“…star stuff.” —Carl Sagan
A little about me
I am currently a Research Fellow at the University of Birmingham’s Institute of Gravitational Wave Astronomy. My research is focussed on the lives and sometimes very violent deaths of stars—especially stars that interact with some companion star in the course of their lifetime. These “binaries” are not as uncommon as one may think; around half of the stars that you see in the night sky are actually pairs of stars. (Imagine a solar system with two suns!) Often, this also means studying the interaction of these stars with the interstellar medium (ISM): the stray gas lying around in galaxies, some of which will condense to form the next generation of stars.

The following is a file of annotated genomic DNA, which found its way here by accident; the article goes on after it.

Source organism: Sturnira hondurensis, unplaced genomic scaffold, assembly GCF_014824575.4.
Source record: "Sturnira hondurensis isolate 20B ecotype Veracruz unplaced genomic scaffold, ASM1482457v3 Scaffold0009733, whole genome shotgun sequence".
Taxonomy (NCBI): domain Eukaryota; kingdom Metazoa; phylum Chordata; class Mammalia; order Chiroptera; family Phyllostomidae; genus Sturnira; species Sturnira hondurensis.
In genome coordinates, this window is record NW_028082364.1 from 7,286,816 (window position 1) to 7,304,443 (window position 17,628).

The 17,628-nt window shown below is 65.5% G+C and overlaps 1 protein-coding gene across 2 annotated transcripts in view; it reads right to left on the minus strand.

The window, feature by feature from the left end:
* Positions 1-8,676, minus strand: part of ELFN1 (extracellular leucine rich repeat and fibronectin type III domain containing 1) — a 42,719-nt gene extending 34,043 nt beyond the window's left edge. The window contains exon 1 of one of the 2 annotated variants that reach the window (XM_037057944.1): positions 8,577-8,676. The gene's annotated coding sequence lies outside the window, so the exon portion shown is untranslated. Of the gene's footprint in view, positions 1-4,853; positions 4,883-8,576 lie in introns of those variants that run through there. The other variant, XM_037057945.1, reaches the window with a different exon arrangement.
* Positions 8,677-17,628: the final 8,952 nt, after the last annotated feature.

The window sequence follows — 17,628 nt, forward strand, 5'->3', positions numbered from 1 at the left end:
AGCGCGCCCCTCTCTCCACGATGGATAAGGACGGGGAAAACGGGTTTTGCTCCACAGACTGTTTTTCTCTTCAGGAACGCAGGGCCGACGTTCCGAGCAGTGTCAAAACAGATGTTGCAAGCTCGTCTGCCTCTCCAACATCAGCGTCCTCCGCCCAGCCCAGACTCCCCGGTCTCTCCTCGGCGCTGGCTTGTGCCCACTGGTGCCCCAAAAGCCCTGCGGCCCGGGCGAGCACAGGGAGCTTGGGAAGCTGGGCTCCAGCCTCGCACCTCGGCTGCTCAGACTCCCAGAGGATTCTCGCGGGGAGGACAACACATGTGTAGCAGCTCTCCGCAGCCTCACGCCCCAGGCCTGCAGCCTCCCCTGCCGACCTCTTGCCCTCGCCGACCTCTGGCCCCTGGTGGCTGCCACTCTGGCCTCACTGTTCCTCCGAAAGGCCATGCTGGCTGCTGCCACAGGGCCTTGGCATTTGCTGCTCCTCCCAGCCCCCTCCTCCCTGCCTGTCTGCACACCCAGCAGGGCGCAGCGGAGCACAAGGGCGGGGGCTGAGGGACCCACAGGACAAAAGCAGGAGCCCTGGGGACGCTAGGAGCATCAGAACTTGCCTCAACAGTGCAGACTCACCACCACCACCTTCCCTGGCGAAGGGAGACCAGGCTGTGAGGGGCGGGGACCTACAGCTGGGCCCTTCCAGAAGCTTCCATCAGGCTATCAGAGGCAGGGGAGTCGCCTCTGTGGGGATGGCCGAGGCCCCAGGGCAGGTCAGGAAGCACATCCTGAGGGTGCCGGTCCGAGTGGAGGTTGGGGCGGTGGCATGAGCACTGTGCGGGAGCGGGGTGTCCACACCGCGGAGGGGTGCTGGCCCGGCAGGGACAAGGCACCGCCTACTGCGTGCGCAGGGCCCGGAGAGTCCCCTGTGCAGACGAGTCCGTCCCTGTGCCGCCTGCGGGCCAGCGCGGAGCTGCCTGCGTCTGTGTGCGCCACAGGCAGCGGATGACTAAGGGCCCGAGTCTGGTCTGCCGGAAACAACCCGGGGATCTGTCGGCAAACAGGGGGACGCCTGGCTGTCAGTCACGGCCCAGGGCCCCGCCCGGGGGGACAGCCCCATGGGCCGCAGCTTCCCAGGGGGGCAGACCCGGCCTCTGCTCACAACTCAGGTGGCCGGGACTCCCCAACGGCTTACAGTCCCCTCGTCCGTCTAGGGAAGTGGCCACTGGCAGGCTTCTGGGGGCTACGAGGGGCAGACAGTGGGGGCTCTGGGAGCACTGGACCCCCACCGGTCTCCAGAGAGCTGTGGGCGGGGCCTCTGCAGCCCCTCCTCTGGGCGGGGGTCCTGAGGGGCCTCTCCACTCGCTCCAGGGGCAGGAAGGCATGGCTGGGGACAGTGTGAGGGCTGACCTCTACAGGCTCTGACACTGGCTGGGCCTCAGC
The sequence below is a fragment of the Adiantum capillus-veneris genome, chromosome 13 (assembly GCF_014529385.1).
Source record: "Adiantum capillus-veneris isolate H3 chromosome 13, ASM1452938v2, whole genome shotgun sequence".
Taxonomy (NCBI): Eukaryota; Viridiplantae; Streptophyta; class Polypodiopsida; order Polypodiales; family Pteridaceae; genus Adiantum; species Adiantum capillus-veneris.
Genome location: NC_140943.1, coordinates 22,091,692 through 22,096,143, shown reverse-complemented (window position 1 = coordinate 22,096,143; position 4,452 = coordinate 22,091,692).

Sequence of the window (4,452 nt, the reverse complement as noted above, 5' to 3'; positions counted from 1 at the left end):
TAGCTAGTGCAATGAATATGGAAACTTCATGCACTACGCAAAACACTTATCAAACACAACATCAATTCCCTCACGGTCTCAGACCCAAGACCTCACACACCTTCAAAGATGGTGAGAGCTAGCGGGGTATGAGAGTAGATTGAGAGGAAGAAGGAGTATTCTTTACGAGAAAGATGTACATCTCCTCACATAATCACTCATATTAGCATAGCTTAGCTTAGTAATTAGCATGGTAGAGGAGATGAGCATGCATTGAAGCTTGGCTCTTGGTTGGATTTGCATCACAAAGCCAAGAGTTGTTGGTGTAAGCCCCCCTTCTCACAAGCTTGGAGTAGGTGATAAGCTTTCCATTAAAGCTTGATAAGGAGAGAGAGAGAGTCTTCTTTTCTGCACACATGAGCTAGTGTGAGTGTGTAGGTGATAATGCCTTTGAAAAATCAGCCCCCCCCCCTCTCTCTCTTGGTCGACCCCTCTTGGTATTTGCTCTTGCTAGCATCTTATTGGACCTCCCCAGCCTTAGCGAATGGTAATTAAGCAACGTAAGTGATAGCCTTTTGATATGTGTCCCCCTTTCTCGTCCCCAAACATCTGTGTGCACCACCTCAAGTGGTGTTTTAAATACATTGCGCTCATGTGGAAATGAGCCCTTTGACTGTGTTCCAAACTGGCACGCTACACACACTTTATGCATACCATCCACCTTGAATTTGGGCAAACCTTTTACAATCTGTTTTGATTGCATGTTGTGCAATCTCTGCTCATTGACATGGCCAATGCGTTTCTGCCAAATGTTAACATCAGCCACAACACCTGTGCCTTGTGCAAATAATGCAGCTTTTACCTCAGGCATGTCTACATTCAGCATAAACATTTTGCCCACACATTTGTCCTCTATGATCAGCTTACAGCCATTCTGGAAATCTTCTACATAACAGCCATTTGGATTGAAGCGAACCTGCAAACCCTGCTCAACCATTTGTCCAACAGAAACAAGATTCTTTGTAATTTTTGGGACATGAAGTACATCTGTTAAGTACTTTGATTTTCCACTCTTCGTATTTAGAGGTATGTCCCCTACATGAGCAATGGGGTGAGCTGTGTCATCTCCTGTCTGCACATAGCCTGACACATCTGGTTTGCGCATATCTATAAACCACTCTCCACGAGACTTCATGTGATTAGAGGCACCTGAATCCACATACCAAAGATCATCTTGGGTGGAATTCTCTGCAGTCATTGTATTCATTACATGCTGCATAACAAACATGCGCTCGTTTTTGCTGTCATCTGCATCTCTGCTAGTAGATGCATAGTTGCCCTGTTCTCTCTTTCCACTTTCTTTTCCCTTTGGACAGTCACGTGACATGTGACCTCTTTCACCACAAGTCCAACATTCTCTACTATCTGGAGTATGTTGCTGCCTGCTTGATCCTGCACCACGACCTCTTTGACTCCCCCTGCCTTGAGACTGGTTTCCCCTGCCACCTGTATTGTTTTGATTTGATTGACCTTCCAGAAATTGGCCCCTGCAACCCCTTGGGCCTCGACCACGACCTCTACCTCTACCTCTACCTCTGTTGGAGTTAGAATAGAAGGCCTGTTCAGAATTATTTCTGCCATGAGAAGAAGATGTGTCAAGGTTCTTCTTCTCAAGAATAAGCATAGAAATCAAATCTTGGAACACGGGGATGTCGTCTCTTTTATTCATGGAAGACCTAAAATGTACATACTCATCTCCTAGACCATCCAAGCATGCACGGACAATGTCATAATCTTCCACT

I was born in Edmonton, Alberta, Canada but grew up in both Edmonton and Montreal. In 2015, I completed my doctorate in Physics at the Max Planck Institute for Astrophysics in Garching bei München, Germany under the supervision of Profs. Marat Gilfanov and Rashid Sunyaev. In my thesis, I developed a new means to constrain the mysterious origin of Type Ia supernovae by studying the impact that different progenitor scenarios would have on the interstellar medium. Prior to that, I completed a Bachelor of Science in Astrophysics (2005–2009) and a Master of Science in Physics (2009–2011, with Prof. Natalia Ivanova) at the University of Alberta. My MSc thesis centred around modern problems in our understanding of the stability of mass transfer in interacting binaries. In my spare time, I enjoy cooking, noodling around on guitar, and travelling with my wife, Cheryl (who is a web/graphic designer by trade, and was nice enough to make this site for me!).